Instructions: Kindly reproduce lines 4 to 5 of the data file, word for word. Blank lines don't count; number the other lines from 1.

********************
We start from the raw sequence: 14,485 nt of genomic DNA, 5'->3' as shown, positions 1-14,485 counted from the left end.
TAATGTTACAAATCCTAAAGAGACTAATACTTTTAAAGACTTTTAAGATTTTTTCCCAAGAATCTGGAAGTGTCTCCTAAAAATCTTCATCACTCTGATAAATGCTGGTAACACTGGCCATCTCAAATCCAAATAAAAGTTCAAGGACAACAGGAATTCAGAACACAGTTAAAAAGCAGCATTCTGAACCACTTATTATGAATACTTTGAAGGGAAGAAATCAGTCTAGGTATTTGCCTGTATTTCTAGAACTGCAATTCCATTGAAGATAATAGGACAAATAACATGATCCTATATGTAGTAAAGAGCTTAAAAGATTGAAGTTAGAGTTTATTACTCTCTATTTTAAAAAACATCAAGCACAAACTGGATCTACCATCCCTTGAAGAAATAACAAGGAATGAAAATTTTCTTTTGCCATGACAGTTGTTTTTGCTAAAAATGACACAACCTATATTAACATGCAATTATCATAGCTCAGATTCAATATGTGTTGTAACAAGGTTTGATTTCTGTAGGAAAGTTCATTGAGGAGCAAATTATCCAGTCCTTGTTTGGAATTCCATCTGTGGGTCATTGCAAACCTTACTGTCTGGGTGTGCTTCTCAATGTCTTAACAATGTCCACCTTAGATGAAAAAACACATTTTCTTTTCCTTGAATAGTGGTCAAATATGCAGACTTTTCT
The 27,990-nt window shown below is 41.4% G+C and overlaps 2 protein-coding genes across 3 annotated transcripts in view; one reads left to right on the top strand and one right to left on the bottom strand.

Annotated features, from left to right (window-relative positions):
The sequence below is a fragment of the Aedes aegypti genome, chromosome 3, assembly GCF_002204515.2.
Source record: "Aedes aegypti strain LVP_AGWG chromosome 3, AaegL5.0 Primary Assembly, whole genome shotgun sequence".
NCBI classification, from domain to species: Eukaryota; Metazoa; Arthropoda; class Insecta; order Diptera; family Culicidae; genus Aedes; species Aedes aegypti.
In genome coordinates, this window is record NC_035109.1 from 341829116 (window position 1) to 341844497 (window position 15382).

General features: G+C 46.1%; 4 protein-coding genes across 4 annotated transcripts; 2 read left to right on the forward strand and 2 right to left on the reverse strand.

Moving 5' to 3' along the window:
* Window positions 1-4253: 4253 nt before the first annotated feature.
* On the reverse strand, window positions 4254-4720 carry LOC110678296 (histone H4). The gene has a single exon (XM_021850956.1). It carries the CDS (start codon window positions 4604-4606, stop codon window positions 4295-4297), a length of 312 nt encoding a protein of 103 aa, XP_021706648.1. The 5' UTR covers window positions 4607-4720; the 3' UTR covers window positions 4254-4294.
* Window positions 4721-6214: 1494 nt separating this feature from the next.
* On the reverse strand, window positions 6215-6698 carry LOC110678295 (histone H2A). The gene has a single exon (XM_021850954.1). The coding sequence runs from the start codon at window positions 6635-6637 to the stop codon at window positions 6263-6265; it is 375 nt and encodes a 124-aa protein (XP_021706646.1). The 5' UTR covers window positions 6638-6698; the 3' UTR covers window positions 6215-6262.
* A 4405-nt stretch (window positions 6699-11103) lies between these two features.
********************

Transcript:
Annotated features, from left to right (window-relative positions):
The sequence below is a fragment of the Aedes aegypti genome, chromosome 3, assembly GCF_002204515.2.